Severine Autesserre is an Associate Professor of Political Science, specializing in international relations and African studies, at Barnard College, Columbia University (USA). Severine traces civil war and endemic violence to its roots, and its resolution, in local and interpersonal conflicts.
I Am Driven By | I am driven by a visceral hatred of violence and suffering, an inability to say no to a dare, and a loathing of boredom. Plus, like many people, I want to help make the world a better place – which, to me, means to help decrease some of the ongoing violence and suffering.
My Highlights | When it comes to my career, I am very proud of the two books that I have published. Not only because they have received prizes (I think I was the youngest person to receive the Grawemeyer Award for Ideas Improving World Order) but even more importantly because my research seems to have had an impact on the ground.
Various policy-makers and practitioners, have read my book on the conflict in the Democratic Republic of Congo, or one of my articles – or have seen my TED talk – and have subsequently told me or my colleagues that they were convinced by my argument. As a result, my work has contributed to the incorporation of local conflict resolution into the agenda of international interveners in Congo. When I started my doctoral research in 2001, the very idea of international action in support of bottom-up peacebuilding in Congo elicited laughter and incomprehension. Now, even top-level officials, such as the United Nations Special Envoy for the Great Lakes region and the United States Under Secretary of State for African Affairs, reference this approach. Both critics and advocates of these measures point to my research as one of the elements that prompted this evolution. Local peacebuilding in Congo (and elsewhere) has yet to be given the importance that it deserves, but enormous progress has been made in the past ten years, and I am very proud and humbled to have contributed to that.
As for the highlights of my life, I get to visit amazingly beautiful places all around the world and meet incredible people who are helping to make the world a better place.
The Difference Between Good And Great | To me, the difference is passion. People who are great at what they do dream about it, they think about it day and night – even when they should be focused on other tasks. They devote everything they have to it.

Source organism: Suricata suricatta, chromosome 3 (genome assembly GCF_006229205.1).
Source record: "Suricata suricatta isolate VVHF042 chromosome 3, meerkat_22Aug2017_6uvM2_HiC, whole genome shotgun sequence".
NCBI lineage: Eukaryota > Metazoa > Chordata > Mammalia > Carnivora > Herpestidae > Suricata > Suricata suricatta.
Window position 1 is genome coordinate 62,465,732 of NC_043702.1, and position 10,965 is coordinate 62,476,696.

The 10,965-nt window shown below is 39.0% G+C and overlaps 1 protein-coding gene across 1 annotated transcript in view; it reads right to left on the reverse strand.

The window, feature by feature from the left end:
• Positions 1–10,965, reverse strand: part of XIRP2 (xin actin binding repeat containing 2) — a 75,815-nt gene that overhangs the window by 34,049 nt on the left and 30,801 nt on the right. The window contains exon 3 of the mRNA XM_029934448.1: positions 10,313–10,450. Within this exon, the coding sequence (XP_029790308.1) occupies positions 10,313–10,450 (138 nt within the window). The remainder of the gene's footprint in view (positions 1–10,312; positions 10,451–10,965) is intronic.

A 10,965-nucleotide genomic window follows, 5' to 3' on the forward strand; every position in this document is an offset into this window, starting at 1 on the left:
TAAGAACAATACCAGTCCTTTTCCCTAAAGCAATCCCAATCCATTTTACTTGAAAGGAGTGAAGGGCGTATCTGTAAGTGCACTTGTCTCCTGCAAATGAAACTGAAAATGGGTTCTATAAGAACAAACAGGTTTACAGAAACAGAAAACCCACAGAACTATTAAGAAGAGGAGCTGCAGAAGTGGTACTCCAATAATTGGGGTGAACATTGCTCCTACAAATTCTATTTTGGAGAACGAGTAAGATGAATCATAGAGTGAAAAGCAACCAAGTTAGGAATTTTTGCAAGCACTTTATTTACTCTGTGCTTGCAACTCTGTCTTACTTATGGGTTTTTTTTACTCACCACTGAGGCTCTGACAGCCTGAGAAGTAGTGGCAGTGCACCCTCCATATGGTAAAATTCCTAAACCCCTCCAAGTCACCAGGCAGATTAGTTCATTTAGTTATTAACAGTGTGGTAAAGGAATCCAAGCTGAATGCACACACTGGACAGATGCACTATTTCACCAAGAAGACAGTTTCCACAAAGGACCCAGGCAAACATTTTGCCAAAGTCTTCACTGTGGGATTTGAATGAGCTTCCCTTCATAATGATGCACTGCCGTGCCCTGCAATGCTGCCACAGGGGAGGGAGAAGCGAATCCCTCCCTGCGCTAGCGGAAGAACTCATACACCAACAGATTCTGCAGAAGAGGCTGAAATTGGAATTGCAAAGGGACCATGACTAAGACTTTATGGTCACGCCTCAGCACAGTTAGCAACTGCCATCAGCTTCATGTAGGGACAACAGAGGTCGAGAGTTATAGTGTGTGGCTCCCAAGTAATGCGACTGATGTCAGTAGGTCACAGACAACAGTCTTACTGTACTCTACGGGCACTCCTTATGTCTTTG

A Key Talent | I am very stubborn. Some may consider it a big character flaw, but at the same time it means that I never give up once I’ve decided that I would do something. And this is very helpful, because in most cases success needs a lot of perseverance even in the face of self-doubt, hassles, insults, and failures.
So that’s one piece of advice I can offer to your readers: persevere. Use failures, insults, challenges, and setbacks, to motivate yourself and try harder and be better. Don’t listen to people who say that what you plan to do is too hard, too challenging, too dangerous, too inappropriate for a woman (or a man, or a foreigner, or a young person, or a racial, ethnic, sexual, or religious minority, or whatever personal characteristics the naysayers object to). Instead, think that you will prove that they are wrong. And if you do fail, pick yourself up and try again.
The Characteristics Of Success | Knowing myself, so that I can use my mind and body to be as effective as possible in what I do. Being very organized and very self-disciplined. And, above all, loving what I do.
Principles I Live By | I think it is always important to be kind and respect others, especially those who are below you in the pecking order.
Also, be honest, always.
How I Use My Mind | I use carrots and sticks with myself. For instance, writing is sometimes exhilarating, but most often it’s a painful, slow, agonizing process. So every evening I give myself a writing task for the following day – for instance, draft a specific section of the book or article I’m working on – and then I start on it as soon as I wake up and forbid myself from doing anything fun until I’m done. (When I was writing my doctoral dissertation I even forbade myself to eat lunch before I was done with my daily writing, but I quickly realized that it was a very unhealthy idea). And I always make sure that I have something fun planned to “reward” myself when the task is done – going for a run or a fun sport class, seeing friends, reading a good novel, listening to music, or things like that.
Lessons I Have Learnt | Four things. First, persevere, as I mentioned before.
Second, be humble. Realize that no matter how wealthy, educated, or powerful you are, you don’t know everything. People who are poor, illiterate, and powerless, may actually know more than you do about the things that you are working on. That’s actually one of the big messages of my latest book, Peaceland.
Third, never believe anything at face value. Always question received wisdom, social norms, and orders from authority figures.
And finally, don’t be afraid to be an exception. Try to understand the system, the organization, the world you’re in, but don’t get too cozy in it. Keep a healthy dose of skepticism, and when you see everyone doing something that doesn’t make sense, don’t hesitate to challenge the system and do things differently. Because in my book, that’s how people make a difference. Among all of the smart, hard-working, creative, interesting, and dedicated people that I have met in my career, those who dare to be exceptions to the rules are the ones who help make the world a better place.
The Best Advice I’ve Received | Believe in yourself. If you don’t, nobody else will.
Useful Links |
Watch Severine’s TED Talk Here: